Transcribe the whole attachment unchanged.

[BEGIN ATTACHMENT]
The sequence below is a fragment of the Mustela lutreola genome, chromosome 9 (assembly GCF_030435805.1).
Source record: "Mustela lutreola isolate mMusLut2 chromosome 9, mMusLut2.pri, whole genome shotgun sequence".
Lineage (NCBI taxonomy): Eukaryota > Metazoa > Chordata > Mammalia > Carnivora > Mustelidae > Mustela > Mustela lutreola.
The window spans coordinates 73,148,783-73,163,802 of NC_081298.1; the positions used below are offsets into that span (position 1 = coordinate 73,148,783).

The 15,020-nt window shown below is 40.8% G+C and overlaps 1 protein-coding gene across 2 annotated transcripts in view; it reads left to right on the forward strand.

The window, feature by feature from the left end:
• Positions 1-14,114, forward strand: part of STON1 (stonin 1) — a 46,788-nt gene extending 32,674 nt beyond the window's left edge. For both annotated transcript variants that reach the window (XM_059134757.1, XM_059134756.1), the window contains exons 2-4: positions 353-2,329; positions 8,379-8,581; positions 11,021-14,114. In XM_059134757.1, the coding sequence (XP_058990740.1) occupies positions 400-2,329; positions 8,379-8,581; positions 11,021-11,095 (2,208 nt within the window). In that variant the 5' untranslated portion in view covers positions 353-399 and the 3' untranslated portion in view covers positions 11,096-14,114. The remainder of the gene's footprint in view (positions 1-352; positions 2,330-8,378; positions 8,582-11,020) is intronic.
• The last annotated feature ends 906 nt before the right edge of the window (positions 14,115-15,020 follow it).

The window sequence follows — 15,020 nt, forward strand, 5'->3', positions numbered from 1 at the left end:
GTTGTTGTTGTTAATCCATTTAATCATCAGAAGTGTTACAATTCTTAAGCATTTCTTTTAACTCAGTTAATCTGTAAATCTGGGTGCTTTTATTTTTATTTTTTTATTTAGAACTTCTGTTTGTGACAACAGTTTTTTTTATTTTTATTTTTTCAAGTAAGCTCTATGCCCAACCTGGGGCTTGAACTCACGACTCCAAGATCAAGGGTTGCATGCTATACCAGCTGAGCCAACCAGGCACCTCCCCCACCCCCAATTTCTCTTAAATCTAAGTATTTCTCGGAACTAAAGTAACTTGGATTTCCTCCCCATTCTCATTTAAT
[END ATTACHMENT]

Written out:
The sequence below is a fragment of the Mustela lutreola genome, chromosome 9 (assembly GCF_030435805.1).
Source record: "Mustela lutreola isolate mMusLut2 chromosome 9, mMusLut2.pri, whole genome shotgun sequence".
Lineage (NCBI taxonomy): Eukaryota > Metazoa > Chordata > Mammalia > Carnivora > Mustelidae > Mustela > Mustela lutreola.
The window spans coordinates 73,148,783-73,163,802 of NC_081298.1; the positions used below are offsets into that span (position 1 = coordinate 73,148,783).

The 15,020-nt window shown below is 40.8% G+C and overlaps 1 protein-coding gene across 2 annotated transcripts in view; it reads left to right on the forward strand.

The window, feature by feature from the left end:
• Positions 1-14,114, forward strand: part of STON1 (stonin 1) — a 46,788-nt gene extending 32,674 nt beyond the window's left edge. For both annotated transcript variants that reach the window (XM_059134757.1, XM_059134756.1), the window contains exons 2-4: positions 353-2,329; positions 8,379-8,581; positions 11,021-14,114. In XM_059134757.1, the coding sequence (XP_058990740.1) occupies positions 400-2,329; positions 8,379-8,581; positions 11,021-11,095 (2,208 nt within the window). In that variant the 5' untranslated portion in view covers positions 353-399 and the 3' untranslated portion in view covers positions 11,096-14,114. The remainder of the gene's footprint in view (positions 1-352; positions 2,330-8,378; positions 8,582-11,020) is intronic.
• The last annotated feature ends 906 nt before the right edge of the window (positions 14,115-15,020 follow it).

The window sequence follows — 15,020 nt, forward strand, 5'->3', positions numbered from 1 at the left end:
GTTGTTGTTGTTAATCCATTTAATCATCAGAAGTGTTACAATTCTTAAGCATTTCTTTTAACTCAGTTAATCTGTAAATCTGGGTGCTTTTATTTTTATTTTTTTATTTAGAACTTCTGTTTGTGACAACAGTTTTTTTTATTTTTATTTTTTCAAGTAAGCTCTATGCCCAACCTGGGGCTTGAACTCACGACTCCAAGATCAAGGGTTGCATGCTATACCAGCTGAGCCAACCAGGCACCTCCCCCACCCCCAATTTCTCTTAAATCTAAGTATTTCTCGGAACTAAAGTAACTTGGATTTCCTCCCCATTCTCATTTAAT